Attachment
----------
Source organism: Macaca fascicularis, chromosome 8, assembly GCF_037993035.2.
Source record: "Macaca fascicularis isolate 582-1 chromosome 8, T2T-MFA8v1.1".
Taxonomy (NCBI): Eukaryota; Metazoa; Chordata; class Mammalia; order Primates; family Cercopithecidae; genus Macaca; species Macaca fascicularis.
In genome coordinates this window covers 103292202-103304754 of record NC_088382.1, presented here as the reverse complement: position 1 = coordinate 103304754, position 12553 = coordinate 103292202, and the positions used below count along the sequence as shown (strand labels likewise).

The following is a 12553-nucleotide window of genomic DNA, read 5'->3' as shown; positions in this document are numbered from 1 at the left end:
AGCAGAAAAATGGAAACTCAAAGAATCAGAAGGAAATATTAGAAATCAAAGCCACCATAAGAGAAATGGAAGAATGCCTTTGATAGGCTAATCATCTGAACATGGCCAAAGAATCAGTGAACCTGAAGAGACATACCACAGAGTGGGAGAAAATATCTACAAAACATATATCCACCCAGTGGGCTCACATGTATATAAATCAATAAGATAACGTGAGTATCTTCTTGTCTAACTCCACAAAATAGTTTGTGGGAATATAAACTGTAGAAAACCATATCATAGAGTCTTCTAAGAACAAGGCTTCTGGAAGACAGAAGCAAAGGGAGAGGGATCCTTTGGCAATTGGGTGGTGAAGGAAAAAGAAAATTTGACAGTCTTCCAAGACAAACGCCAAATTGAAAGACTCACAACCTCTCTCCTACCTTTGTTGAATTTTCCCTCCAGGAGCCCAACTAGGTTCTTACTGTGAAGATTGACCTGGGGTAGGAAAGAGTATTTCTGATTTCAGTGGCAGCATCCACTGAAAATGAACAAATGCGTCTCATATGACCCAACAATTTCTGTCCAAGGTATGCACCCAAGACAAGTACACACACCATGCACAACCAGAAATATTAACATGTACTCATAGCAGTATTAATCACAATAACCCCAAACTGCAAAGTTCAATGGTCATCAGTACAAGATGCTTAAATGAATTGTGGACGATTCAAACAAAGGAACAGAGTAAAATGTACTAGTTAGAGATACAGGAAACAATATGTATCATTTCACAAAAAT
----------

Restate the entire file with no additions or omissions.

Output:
Source organism: Macaca fascicularis, chromosome 8, assembly GCF_037993035.2.
Source record: "Macaca fascicularis isolate 582-1 chromosome 8, T2T-MFA8v1.1".
Taxonomy (NCBI): Eukaryota; Metazoa; Chordata; class Mammalia; order Primates; family Cercopithecidae; genus Macaca; species Macaca fascicularis.
In genome coordinates this window covers 103292202-103304754 of record NC_088382.1, presented here as the reverse complement: position 1 = coordinate 103304754, position 12553 = coordinate 103292202, and the positions used below count along the sequence as shown (strand labels likewise).

The following is a 12553-nucleotide window of genomic DNA, read 5'->3' as shown; positions in this document are numbered from 1 at the left end:
AGCAGAAAAATGGAAACTCAAAGAATCAGAAGGAAATATTAGAAATCAAAGCCACCATAAGAGAAATGGAAGAATGCCTTTGATAGGCTAATCATCTGAACATGGCCAAAGAATCAGTGAACCTGAAGAGACATACCACAGAGTGGGAGAAAATATCTACAAAACATATATCCACCCAGTGGGCTCACATGTATATAAATCAATAAGATAACGTGAGTATCTTCTTGTCTAACTCCACAAAATAGTTTGTGGGAATATAAACTGTAGAAAACCATATCATAGAGTCTTCTAAGAACAAGGCTTCTGGAAGACAGAAGCAAAGGGAGAGGGATCCTTTGGCAATTGGGTGGTGAAGGAAAAAGAAAATTTGACAGTCTTCCAAGACAAACGCCAAATTGAAAGACTCACAACCTCTCTCCTACCTTTGTTGAATTTTCCCTCCAGGAGCCCAACTAGGTTCTTACTGTGAAGATTGACCTGGGGTAGGAAAGAGTATTTCTGATTTCAGTGGCAGCATCCACTGAAAATGAACAAATGCGTCTCATATGACCCAACAATTTCTGTCCAAGGTATGCACCCAAGACAAGTACACACACCATGCACAACCAGAAATATTAACATGTACTCATAGCAGTATTAATCACAATAACCCCAAACTGCAAAGTTCAATGGTCATCAGTACAAGATGCTTAAATGAATTGTGGACGATTCAAACAAAGGAACAGAGTAAAATGTACTAGTTAGAGATACAGGAAACAATATGTATCATTTCACAAAAAT